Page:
“I wouldn't survive it, as simple as that”: Syndemic vulnerability among people living with chronic non-communicable disease during the COVID-19 pandemic

Wildman, Josephine M., Morris, Stephanie, Pollard, Tessa, Gibson, Kate and Moffatt, Suzanne (2022) “I wouldn't survive it, as simple as that”: Syndemic vulnerability among people living with chronic non-communicable disease during the COVID-19 pandemic. SSM - Qualitative Research in Health, 2. p. 100032. ISSN 2667-3215

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Official URL: https://doi.org/10.1016/j.ssmqr.2021.100032


The co-occurrence of COVID-19, non-communicable diseases and socioeconomic disadvantage has been identified as creating a syndemic: a state of synergistic epidemics, occurring when co-occurring health conditions interact with social conditions to amplify the burden of disease. In this study, we use the concept of illness management work to explore the impact of the COVID-19 pandemic on the lives of people living with, often multiple, chronic health conditions in a range of social circumstances. In-depth interviews were conducted between May and July 2020 with 29 participants living in a city in North East England. Qualitative data provide unique insights for those seeking to better understand the consequences for human life and wellbeing of the interacting social, physical and psychological factors that create syndemic risks in people's lives. Among this group of people at increased vulnerability to harm from COVID-19, we find that the pandemic public health response increased the work required for condition management. Mental distress was amplified by fear of infection and by the requirements of social isolation and distancing that removed participants' usual sources of support. Social conditions, such as poor housing, low incomes and the requirement to earn a living, further amplified the work of managing everyday life and risked worsening existing mental ill health. As evidenced by the experiences reported here, the era of pandemics will require a renewed focus on the connection between health and social justice if stubborn, and worsening health and social inequalities are to be addressed or, at the very least, not increased.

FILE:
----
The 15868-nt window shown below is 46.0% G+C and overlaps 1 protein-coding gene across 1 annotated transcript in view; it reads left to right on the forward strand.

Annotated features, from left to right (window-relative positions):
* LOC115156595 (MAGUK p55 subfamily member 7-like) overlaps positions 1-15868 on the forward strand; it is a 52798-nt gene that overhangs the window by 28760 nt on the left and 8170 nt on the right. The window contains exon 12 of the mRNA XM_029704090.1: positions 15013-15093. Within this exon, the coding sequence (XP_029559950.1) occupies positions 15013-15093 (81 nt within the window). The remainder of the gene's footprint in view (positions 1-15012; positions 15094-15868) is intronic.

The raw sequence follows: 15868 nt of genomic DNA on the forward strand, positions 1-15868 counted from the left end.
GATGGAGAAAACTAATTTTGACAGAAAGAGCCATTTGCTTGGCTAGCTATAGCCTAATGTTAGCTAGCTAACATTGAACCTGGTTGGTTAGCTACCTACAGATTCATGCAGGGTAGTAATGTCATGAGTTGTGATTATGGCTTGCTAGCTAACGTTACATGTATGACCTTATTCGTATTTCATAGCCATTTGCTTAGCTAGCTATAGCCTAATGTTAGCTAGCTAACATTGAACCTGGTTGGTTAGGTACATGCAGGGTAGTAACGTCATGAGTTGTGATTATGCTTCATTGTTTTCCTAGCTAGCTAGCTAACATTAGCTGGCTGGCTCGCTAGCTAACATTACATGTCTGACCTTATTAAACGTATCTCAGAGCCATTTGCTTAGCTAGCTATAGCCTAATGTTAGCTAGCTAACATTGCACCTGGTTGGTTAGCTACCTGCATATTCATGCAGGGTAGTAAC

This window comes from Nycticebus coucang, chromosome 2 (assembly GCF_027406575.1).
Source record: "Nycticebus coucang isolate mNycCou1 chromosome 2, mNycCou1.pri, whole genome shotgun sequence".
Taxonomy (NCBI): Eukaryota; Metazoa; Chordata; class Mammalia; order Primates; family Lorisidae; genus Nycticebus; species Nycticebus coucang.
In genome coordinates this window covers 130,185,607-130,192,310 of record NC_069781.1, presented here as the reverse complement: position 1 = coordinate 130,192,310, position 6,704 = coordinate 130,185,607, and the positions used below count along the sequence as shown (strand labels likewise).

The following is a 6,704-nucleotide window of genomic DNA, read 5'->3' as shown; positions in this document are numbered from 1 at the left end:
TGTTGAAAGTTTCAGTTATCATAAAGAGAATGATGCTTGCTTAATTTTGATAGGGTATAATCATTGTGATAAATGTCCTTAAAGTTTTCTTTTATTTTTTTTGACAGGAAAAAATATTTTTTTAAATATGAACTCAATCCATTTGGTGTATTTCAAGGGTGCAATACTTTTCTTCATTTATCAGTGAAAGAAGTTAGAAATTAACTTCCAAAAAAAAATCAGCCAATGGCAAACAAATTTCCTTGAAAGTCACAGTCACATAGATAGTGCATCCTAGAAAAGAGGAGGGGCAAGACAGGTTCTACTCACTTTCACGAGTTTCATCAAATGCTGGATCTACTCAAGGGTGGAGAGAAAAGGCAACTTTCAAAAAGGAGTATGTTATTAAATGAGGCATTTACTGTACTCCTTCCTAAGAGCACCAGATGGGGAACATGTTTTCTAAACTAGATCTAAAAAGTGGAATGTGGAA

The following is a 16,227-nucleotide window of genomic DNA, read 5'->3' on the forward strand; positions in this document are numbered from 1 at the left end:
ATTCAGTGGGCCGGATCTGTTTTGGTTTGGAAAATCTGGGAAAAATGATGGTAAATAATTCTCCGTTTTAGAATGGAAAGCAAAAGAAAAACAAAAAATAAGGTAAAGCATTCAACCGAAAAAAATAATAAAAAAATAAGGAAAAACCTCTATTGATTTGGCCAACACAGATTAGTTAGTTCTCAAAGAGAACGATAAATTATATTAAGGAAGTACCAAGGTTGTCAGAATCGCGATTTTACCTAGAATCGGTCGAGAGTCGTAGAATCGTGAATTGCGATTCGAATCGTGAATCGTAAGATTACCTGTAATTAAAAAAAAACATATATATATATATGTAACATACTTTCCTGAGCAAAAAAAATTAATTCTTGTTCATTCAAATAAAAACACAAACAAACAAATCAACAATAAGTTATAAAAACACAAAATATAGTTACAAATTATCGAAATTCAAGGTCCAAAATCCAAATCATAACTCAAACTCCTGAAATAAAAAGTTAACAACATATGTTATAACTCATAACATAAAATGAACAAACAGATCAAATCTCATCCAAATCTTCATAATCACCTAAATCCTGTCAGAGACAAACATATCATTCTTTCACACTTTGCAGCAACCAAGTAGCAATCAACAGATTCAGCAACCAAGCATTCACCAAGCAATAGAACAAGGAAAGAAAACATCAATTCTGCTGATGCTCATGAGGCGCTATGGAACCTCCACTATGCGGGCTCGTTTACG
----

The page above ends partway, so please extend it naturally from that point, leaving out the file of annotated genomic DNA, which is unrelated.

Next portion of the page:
Item Type: Article
Additional Information: Funding information: This study is funded by the National Institute for Health Research (NIHR) Public Health Research Programme, Community Group and Health Promotion (project reference 16/122/33).
Uncontrolled Keywords: Syndemic, COVID-19, Non-communicable diseases, Illness work, Social determinants of health, Multimorbidity
Subjects: A300 Clinical Medicine
A900 Others in Medicine and Dentistry
L300 Sociology
L500 Social Work
Department: Faculties > Health and Life Sciences > Social Work, Education and Community Wellbeing
Depositing User: Rachel Branson
Date Deposited: 06 Sep 2022 08:24
Last Modified: 06 Sep 2022 08:30
URI: https://nrl.northumbria.ac.uk/id/eprint/50032

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